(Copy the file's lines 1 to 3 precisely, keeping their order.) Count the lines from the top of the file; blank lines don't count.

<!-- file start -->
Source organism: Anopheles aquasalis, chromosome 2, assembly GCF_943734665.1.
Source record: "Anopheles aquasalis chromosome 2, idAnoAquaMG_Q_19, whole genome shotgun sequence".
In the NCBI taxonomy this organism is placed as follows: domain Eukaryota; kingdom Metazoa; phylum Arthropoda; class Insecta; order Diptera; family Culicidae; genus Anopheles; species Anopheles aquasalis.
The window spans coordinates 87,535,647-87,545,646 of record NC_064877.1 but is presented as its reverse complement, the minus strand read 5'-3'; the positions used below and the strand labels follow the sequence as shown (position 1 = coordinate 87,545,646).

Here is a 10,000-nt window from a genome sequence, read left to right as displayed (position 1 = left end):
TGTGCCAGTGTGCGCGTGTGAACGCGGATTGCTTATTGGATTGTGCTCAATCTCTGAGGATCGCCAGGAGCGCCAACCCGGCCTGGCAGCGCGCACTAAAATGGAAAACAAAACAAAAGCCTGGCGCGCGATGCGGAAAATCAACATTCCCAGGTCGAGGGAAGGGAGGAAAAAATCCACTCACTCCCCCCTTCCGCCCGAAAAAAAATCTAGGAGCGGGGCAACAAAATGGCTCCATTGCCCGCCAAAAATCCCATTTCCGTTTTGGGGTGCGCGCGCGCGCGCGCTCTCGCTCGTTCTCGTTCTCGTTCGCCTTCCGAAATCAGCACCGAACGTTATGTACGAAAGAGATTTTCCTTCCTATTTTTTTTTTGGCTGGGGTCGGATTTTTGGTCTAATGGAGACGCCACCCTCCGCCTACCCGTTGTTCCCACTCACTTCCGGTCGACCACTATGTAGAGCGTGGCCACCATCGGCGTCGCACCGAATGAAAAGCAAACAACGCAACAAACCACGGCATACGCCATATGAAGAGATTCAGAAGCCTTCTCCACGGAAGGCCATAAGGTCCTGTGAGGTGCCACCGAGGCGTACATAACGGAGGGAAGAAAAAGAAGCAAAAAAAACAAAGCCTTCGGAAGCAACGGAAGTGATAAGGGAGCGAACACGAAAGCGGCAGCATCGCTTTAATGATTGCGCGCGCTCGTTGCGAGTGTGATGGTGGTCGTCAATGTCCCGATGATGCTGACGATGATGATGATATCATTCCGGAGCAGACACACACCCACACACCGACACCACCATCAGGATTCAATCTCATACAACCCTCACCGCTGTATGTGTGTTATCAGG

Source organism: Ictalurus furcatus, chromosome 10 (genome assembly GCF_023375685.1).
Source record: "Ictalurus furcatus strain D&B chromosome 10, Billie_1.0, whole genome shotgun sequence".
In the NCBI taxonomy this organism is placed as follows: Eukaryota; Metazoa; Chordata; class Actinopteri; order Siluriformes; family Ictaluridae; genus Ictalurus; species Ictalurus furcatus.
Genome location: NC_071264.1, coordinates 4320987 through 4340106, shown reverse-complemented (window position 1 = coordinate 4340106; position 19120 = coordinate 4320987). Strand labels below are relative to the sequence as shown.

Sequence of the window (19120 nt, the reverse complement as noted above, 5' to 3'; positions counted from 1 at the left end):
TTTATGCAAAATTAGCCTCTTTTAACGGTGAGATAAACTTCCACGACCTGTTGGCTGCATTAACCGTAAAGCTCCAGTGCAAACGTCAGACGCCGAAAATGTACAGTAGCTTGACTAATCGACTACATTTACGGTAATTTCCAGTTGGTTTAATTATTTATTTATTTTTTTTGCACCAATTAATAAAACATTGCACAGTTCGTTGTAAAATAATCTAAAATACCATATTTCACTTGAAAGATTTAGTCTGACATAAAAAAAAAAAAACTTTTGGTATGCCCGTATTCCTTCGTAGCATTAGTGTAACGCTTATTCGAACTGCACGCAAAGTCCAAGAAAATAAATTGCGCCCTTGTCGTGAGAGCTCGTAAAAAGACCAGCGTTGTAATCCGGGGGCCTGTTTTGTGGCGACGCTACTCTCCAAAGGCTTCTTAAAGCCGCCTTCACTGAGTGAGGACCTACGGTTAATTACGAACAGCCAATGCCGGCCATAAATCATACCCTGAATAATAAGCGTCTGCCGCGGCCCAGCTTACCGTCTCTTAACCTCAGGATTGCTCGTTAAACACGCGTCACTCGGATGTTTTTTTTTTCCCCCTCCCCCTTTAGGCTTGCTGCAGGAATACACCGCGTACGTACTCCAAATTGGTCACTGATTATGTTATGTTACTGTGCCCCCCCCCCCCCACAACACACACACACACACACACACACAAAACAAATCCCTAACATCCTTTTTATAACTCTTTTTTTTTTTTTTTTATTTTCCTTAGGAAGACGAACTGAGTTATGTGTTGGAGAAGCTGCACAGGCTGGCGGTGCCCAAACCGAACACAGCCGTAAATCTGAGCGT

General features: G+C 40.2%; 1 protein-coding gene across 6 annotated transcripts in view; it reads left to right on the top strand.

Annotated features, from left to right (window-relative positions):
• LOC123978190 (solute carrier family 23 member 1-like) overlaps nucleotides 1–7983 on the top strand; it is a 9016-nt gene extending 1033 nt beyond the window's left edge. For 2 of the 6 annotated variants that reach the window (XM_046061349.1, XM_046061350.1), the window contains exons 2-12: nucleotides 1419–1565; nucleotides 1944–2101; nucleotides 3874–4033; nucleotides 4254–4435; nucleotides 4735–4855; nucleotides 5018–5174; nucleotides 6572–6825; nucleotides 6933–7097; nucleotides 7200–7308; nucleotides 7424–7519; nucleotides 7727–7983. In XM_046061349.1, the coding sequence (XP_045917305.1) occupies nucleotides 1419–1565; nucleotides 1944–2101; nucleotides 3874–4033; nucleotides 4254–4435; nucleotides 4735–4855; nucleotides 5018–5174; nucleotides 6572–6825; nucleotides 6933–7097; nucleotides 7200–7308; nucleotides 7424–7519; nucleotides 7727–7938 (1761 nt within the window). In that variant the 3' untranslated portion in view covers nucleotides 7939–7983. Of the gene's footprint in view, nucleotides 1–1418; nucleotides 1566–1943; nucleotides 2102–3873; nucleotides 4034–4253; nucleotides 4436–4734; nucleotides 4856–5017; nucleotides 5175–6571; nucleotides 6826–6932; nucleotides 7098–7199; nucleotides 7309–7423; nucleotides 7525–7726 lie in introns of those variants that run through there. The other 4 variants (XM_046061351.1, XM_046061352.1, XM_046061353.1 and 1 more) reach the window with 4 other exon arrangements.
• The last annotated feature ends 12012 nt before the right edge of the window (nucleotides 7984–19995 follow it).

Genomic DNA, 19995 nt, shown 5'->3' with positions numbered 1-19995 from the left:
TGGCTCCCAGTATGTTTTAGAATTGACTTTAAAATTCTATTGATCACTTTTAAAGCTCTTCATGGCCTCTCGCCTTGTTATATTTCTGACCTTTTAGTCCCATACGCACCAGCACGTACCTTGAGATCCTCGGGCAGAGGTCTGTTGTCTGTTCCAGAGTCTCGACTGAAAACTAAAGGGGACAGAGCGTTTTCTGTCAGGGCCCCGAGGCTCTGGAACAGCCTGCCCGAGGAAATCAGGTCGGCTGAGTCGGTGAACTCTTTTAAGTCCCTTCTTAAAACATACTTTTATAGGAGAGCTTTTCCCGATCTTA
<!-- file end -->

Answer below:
Source organism: Anopheles aquasalis, chromosome 2, assembly GCF_943734665.1.
Source record: "Anopheles aquasalis chromosome 2, idAnoAquaMG_Q_19, whole genome shotgun sequence".
In the NCBI taxonomy this organism is placed as follows: domain Eukaryota; kingdom Metazoa; phylum Arthropoda; class Insecta; order Diptera; family Culicidae; genus Anopheles; species Anopheles aquasalis.